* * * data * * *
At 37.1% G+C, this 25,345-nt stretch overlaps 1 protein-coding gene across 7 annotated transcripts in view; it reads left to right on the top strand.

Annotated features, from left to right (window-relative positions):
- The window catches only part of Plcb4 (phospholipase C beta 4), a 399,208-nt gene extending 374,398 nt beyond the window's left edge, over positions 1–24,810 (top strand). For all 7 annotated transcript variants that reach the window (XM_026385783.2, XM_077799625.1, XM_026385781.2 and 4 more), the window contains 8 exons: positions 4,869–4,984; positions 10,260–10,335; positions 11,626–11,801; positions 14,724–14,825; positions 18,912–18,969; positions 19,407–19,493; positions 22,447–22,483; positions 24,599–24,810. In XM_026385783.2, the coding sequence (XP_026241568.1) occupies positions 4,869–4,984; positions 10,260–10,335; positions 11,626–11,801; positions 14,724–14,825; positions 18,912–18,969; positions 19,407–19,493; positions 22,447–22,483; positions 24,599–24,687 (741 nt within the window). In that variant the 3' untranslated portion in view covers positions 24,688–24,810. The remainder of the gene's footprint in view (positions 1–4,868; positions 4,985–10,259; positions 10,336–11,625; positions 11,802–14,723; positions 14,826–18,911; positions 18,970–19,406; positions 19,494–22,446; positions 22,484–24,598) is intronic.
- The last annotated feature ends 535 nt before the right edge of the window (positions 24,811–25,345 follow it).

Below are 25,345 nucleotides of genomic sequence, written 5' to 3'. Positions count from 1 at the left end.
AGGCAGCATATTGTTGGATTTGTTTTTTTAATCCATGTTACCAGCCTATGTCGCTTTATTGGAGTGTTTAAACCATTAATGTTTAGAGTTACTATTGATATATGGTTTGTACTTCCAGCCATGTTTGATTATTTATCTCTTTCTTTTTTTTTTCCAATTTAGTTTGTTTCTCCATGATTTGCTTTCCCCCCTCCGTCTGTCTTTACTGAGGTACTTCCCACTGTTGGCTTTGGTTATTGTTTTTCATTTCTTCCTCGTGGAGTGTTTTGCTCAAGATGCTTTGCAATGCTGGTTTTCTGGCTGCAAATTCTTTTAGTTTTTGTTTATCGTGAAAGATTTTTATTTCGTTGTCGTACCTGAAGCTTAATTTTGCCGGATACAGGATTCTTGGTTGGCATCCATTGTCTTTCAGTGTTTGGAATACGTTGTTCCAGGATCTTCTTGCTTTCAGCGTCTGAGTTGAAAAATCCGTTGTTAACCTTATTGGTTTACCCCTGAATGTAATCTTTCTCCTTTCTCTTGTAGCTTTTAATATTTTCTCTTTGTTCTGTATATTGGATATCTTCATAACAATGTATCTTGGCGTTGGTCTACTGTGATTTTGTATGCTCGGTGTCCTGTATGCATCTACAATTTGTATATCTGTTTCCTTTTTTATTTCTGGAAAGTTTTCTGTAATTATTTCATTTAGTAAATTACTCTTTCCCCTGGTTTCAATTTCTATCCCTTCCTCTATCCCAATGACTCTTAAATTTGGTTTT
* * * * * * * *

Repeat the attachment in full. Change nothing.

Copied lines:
At 37.1% G+C, this 25,345-nt stretch overlaps 1 protein-coding gene across 7 annotated transcripts in view; it reads left to right on the top strand.

Annotated features, from left to right (window-relative positions):
- The window catches only part of Plcb4 (phospholipase C beta 4), a 399,208-nt gene extending 374,398 nt beyond the window's left edge, over positions 1–24,810 (top strand). For all 7 annotated transcript variants that reach the window (XM_026385783.2, XM_077799625.1, XM_026385781.2 and 4 more), the window contains 8 exons: positions 4,869–4,984; positions 10,260–10,335; positions 11,626–11,801; positions 14,724–14,825; positions 18,912–18,969; positions 19,407–19,493; positions 22,447–22,483; positions 24,599–24,810. In XM_026385783.2, the coding sequence (XP_026241568.1) occupies positions 4,869–4,984; positions 10,260–10,335; positions 11,626–11,801; positions 14,724–14,825; positions 18,912–18,969; positions 19,407–19,493; positions 22,447–22,483; positions 24,599–24,687 (741 nt within the window). In that variant the 3' untranslated portion in view covers positions 24,688–24,810. The remainder of the gene's footprint in view (positions 1–4,868; positions 4,985–10,259; positions 10,336–11,625; positions 11,802–14,723; positions 14,826–18,911; positions 18,970–19,406; positions 19,494–22,446; positions 22,484–24,598) is intronic.
- The last annotated feature ends 535 nt before the right edge of the window (positions 24,811–25,345 follow it).

Below are 25,345 nucleotides of genomic sequence, written 5' to 3'. Positions count from 1 at the left end.
AGGCAGCATATTGTTGGATTTGTTTTTTTAATCCATGTTACCAGCCTATGTCGCTTTATTGGAGTGTTTAAACCATTAATGTTTAGAGTTACTATTGATATATGGTTTGTACTTCCAGCCATGTTTGATTATTTATCTCTTTCTTTTTTTTTTCCAATTTAGTTTGTTTCTCCATGATTTGCTTTCCCCCCTCCGTCTGTCTTTACTGAGGTACTTCCCACTGTTGGCTTTGGTTATTGTTTTTCATTTCTTCCTCGTGGAGTGTTTTGCTCAAGATGCTTTGCAATGCTGGTTTTCTGGCTGCAAATTCTTTTAGTTTTTGTTTATCGTGAAAGATTTTTATTTCGTTGTCGTACCTGAAGCTTAATTTTGCCGGATACAGGATTCTTGGTTGGCATCCATTGTCTTTCAGTGTTTGGAATACGTTGTTCCAGGATCTTCTTGCTTTCAGCGTCTGAGTTGAAAAATCCGTTGTTAACCTTATTGGTTTACCCCTGAATGTAATCTTTCTCCTTTCTCTTGTAGCTTTTAATATTTTCTCTTTGTTCTGTATATTGGATATCTTCATAACAATGTATCTTGGCGTTGGTCTACTGTGATTTTGTATGCTCGGTGTCCTGTATGCATCTACAATTTGTATATCTGTTTCCTTTTTTATTTCTGGAAAGTTTTCTGTAATTATTTCATTTAGTAAATTACTCTTTCCCCTGGTTTCAATTTCTATCCCTTCCTCTATCCCAATGACTCTTAAATTTGGTTTT